“A large part of the market share of the electrical supplies is captured by small retailers in India that are currently offline and unorganised. Retailers account for 50 percent of sales in India in this sector,” explains Ridhi.
Most of the time, the retailers purchase their supplies from local distributors on credit via offline orders through an on-ground sales team. This prevents them from getting the benefits from the large organised suppliers.
The manual process and lack of economies cause loss of efficiencies, higher human errors, and longer turnaround time, Ridhi claims. To help change this, Industricals is offering specialised technology.
“We are simplifying the manual coordination of retailers with 30+ suppliers, to a single online point of purchase,” she adds. The startup currently has a team of 17 employees.
The problems in the space
Yash’s family has been in the electrical supply business for quite some time and has seen the market gap that could only be filed by technology. The startup realised that traditional distributors would not be able to fix it, as they found it difficult to adapt it.
On the other hand, there were very few large distributors in India who could make a sizeable investment for developing specialised technology and have a team to run the same.
“All the current distributors are brand-focused and have exclusivity with large brands that do not offer competition to each other. Hence, they would not be allowed to build a brand agnostic platform that offers a consolidated supply like ours,” Ridhi explains.
At present, Industricals is getting close to 40 orders per day. The team claims the platform saw double-digit growth in the past year, besides the two slower months during the lockdown.
Bootstrapped since inception, the startup has been working on rolling out its app to 500+ category A retailers in Mumbai. In fact, it also claims to have crossed Rs 1.5 crore net month sales and partner mobile app orders in the last few months.
“Retailers are a large group of highly under-served SMEs. Getting them to order is an achievement, especially if they place repeat orders. Further, they have appreciated the ease of use and the organisation this app brings to their supplies, which till now, was manual and cumbersome,” Ridhi adds.
The B2B ecommerce market place is fast-growing with several players. In the packaging segment, there is Accel Partners-backed Bizongo. In the grocery and essentials segment, there are players like Udaan, DealShare, and Jumbotail. And, in the industrial vertical space, there are startups like Now Purchase.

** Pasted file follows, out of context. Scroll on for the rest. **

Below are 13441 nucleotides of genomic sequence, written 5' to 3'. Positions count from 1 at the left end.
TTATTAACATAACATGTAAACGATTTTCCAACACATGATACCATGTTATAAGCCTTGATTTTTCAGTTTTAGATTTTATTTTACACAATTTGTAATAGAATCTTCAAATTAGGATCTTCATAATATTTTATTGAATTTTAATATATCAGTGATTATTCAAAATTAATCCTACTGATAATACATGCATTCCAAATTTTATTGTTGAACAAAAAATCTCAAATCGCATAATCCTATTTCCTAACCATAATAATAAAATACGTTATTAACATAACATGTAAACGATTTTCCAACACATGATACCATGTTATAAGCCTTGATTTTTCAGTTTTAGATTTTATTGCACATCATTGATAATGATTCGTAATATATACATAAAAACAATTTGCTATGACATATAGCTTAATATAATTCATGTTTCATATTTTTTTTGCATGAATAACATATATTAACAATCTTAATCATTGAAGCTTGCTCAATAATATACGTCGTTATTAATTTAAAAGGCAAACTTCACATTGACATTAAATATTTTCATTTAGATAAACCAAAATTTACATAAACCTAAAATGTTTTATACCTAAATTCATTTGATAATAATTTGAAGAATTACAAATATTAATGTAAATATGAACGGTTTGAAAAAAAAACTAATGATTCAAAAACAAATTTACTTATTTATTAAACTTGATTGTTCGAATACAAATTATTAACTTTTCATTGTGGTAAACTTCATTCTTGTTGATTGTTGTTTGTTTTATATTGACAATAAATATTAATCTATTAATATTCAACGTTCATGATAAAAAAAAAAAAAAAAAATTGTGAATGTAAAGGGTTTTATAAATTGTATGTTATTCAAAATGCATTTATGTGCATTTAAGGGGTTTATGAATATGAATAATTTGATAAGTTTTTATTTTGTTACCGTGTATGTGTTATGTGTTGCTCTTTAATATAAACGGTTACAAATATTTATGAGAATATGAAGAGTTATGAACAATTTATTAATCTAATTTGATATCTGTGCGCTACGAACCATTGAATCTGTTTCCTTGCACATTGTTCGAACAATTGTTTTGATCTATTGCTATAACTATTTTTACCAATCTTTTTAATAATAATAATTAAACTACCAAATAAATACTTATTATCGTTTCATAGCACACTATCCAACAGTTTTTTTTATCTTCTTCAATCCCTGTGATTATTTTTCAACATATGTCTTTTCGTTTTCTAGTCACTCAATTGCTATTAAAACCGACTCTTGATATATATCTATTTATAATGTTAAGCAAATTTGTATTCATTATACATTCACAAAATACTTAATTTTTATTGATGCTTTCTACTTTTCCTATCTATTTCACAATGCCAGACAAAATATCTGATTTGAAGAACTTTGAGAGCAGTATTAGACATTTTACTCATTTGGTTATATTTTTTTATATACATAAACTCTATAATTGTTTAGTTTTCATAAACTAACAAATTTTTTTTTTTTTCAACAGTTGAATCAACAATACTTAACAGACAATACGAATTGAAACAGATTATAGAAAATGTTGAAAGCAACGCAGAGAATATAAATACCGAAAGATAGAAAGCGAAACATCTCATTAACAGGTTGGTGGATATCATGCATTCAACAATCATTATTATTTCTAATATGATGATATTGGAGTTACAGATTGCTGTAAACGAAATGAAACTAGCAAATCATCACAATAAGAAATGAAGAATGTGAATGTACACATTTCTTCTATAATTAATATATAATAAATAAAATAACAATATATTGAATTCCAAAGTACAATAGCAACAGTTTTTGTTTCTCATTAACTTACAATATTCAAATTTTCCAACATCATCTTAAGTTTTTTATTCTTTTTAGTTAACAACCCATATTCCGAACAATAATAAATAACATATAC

According to rough industry estimates, B2B ecommerce is a $500 million global market, which is in its early stages in India. There are over 4.8 crore SMEs that need bulk supplies, and that's a much bigger opportunity than B2C ecommerce.
Industricals claims to have made revenue of $2.6 million in January this year. Explaining its margins and unit economics, Ridhi says,
“Our margins at scale include supply chain margins, which are five to 10 percent, followed by private label margins, which are an additional 10-15 percent, franchise margins of 10-30 percent, and channel finance margins when we take the lending in-house. Commissions, membership fees, and advertising revenues are add-on options we have seen interest growing in. Since we currently are introducing a new concept of online consolidated ordering and taking over market share, we have reduced our margins to lower single-digit numbers,” Ridhi explains.
The startup is looking at selling private brand labels on its network, make current retailers part of its franchise, and set up an automated channel finance process for its retailers. The co-founders will be focussing on these since they have fintech background and domain expertise to make this a profitable and NPA-free business.
“These retailers have a thin file with not much banking history. Since we have a lot of data of their regular transactions with us, as well as complete on-ground information, we can safely give credit/SME loans,” says Ridhi.
Edited by Suman Singh